Photography by Poly Mendes at www.polymendesphotography.com
Ever since she can remember, wealthy but weary Saige Armstrong has felt different from her peers in Pechimu, New Jersey. With only one good friend to her name, she has navigated the complicated halls of high school and is now faced with the timeless question: Now what?
Fox Harrington, a fun-loving, socially charismatic graffiti artist uses his passions to color his world exactly how he wants it. He knows exactly where his life is headed. That is, until he meets Saige.
A summer project links the two together, making a tentative friendship bloom into romance, but despite their affection for each other, fundamental beliefs and ways of thinking threaten to destroy all they have built.
In this tender story of young love, N.K. Smith delivers a striking tale of two people standing on the precipice of adult life.
All of the sudden, Beyoncé is singing her song “Halo,” and I smile.
“Really? Never would have pegged you for a fan.”
With an exaggerated humiliated expression, he says, “Everyone likes Beyoncé, and it’s a good song, but now that you know my secret, I’ll have to keep you locked up so you don’t spill the beans.” He gets up and puts his hands in out in front of him, fingers crooked, but extended. “Or I could tickle you, which would probably be more fun than just locking you away.”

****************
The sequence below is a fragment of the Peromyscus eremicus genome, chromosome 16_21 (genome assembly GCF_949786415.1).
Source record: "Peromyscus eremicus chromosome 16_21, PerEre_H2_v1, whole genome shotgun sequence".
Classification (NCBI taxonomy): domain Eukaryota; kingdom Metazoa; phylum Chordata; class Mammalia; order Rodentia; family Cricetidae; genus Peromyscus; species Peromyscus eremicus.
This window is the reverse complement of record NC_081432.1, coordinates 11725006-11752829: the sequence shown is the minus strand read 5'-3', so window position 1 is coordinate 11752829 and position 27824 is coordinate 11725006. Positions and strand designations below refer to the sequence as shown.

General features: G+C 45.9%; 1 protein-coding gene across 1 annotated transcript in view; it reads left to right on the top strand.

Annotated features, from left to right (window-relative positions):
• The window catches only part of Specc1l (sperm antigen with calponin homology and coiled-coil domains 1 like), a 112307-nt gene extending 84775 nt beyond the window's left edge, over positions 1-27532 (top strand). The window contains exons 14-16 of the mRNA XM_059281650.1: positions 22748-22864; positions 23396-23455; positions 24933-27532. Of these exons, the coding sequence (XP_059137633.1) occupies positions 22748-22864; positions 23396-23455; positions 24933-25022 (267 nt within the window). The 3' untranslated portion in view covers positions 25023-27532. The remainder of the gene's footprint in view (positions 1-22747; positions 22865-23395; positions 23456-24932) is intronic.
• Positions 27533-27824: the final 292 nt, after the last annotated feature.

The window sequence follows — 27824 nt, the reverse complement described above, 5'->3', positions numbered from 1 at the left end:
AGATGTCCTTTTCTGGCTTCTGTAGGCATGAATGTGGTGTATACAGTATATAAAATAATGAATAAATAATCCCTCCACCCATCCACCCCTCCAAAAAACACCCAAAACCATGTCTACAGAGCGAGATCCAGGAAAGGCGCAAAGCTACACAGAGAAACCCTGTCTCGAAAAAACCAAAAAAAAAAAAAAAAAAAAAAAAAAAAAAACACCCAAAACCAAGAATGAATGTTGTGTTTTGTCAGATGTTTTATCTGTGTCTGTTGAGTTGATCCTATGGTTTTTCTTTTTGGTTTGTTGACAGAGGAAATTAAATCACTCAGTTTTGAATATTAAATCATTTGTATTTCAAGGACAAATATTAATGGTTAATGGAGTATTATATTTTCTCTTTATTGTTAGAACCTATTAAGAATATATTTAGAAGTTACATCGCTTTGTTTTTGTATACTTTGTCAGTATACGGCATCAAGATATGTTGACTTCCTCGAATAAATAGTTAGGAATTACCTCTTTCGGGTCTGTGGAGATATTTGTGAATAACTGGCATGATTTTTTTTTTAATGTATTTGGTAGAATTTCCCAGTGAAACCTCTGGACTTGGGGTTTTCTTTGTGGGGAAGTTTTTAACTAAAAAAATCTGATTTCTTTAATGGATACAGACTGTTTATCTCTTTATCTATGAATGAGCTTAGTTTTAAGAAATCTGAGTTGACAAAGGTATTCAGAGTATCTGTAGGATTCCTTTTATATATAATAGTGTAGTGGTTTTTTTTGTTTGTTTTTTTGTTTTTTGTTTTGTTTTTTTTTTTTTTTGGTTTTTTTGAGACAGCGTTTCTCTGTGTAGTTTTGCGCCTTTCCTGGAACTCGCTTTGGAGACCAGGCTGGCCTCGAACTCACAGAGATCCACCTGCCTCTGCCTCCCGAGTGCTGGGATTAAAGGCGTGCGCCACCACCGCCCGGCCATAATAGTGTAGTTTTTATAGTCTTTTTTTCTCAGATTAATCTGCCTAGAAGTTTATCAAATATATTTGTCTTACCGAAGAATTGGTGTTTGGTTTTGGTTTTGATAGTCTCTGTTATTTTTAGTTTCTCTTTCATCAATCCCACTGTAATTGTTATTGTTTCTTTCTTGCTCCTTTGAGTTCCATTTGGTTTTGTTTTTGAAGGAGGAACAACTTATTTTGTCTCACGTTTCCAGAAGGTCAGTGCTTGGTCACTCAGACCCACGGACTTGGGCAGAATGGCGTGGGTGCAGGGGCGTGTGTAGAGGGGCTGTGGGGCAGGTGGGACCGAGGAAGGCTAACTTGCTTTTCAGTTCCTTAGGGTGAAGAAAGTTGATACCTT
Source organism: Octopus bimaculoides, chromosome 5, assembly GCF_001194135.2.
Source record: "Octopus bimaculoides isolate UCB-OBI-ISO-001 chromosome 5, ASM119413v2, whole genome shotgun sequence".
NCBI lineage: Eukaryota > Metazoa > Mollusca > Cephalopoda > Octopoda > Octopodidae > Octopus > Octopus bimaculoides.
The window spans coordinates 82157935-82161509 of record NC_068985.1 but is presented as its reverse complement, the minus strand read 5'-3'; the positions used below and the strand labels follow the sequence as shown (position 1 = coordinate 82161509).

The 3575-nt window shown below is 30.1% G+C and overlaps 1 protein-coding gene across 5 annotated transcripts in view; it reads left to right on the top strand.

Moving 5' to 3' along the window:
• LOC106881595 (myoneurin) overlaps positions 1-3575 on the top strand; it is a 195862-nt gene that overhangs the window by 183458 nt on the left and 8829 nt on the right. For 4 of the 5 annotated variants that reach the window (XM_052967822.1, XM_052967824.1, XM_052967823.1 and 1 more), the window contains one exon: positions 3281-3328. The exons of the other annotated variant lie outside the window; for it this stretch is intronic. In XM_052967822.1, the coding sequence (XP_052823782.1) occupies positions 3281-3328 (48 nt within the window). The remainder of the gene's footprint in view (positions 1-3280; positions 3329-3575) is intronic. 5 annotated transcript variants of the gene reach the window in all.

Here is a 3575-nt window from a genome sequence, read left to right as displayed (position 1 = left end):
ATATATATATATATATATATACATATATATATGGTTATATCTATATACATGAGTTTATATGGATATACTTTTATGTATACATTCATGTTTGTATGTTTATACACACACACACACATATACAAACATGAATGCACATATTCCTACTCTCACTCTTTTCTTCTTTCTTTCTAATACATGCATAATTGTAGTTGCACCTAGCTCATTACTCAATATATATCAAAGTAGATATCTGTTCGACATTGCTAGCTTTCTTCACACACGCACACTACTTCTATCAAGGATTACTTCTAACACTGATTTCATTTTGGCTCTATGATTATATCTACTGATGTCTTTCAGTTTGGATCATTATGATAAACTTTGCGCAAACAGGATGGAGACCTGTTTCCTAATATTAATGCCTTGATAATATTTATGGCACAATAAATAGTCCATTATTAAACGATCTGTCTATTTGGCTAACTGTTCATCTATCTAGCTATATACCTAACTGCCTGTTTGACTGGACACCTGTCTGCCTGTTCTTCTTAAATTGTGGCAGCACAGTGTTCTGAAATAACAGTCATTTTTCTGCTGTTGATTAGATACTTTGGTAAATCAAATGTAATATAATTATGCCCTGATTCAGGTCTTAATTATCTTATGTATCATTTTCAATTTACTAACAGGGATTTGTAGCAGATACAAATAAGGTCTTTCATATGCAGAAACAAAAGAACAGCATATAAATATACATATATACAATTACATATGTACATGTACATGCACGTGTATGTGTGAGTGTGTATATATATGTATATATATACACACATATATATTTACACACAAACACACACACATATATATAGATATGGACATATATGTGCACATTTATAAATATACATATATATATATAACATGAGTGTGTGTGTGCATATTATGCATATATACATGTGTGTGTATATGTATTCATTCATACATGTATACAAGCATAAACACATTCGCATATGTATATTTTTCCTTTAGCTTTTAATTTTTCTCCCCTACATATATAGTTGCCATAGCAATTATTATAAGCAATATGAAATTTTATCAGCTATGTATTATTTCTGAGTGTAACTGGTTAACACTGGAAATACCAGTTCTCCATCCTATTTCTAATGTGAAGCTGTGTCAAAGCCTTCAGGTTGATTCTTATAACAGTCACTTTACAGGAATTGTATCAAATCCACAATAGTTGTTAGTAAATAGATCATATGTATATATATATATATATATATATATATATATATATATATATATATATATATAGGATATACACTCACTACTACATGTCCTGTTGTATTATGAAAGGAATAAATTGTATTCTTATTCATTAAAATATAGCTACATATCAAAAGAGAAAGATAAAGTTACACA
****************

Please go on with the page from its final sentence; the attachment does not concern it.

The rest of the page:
“Oh, my God, no!” I jump off the stool and dart away, but his basement isn’t big, so there’s no place for me to go. He grabs my wrist in a gentle hold, then twirls me toward him.
“You’ve just revealed how ticklish you are, Saigey-Paigey, and I didn’t even have to tickle you. But now that I know. . .” He lets the words hang there as he dramatically raises his free hand, fingers wiggling.
“No! Don’t!” My reaction is odd, even to me. There’s real fear mixed in with the giggles that have bubbled up.
His hand stops. “Why not?”
“Does anyone besides kids ever want to be tickled?”
Fox locks his eyes with mine. “I think you just can’t handle thinking about where that much laughing would take you. I’d tickle you, and you’d laugh like crazy. Maybe you’d even snort from laughing so much.”
“I don’t snort.”
“And I wouldn’t stop because the sound of your laugh would be like fuel for me, but then your muscles would start to hurt and those tears of laughter in your eyes would grow bigger, and then you’d realize that sometimes it’s okay to be free. That in the freedom that comes from that kind of laughter, comes the greatest release of negativity, and you’d feel like a million dollars.”